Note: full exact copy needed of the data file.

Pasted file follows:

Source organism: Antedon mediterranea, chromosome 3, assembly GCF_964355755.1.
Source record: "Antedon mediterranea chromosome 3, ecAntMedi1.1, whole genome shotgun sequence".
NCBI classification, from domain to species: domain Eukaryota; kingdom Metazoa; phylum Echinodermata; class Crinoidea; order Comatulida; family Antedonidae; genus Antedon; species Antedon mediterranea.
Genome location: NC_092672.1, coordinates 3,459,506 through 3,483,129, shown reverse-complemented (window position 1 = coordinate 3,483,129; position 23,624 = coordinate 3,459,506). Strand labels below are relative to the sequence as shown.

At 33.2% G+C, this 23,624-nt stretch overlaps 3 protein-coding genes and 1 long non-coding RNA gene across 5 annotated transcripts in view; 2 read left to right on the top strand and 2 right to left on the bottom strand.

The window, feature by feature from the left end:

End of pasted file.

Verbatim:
Source organism: Antedon mediterranea, chromosome 3, assembly GCF_964355755.1.
Source record: "Antedon mediterranea chromosome 3, ecAntMedi1.1, whole genome shotgun sequence".
NCBI classification, from domain to species: domain Eukaryota; kingdom Metazoa; phylum Echinodermata; class Crinoidea; order Comatulida; family Antedonidae; genus Antedon; species Antedon mediterranea.
Genome location: NC_092672.1, coordinates 3,459,506 through 3,483,129, shown reverse-complemented (window position 1 = coordinate 3,483,129; position 23,624 = coordinate 3,459,506). Strand labels below are relative to the sequence as shown.

At 33.2% G+C, this 23,624-nt stretch overlaps 3 protein-coding genes and 1 long non-coding RNA gene across 5 annotated transcripts in view; 2 read left to right on the top strand and 2 right to left on the bottom strand.

The window, feature by feature from the left end: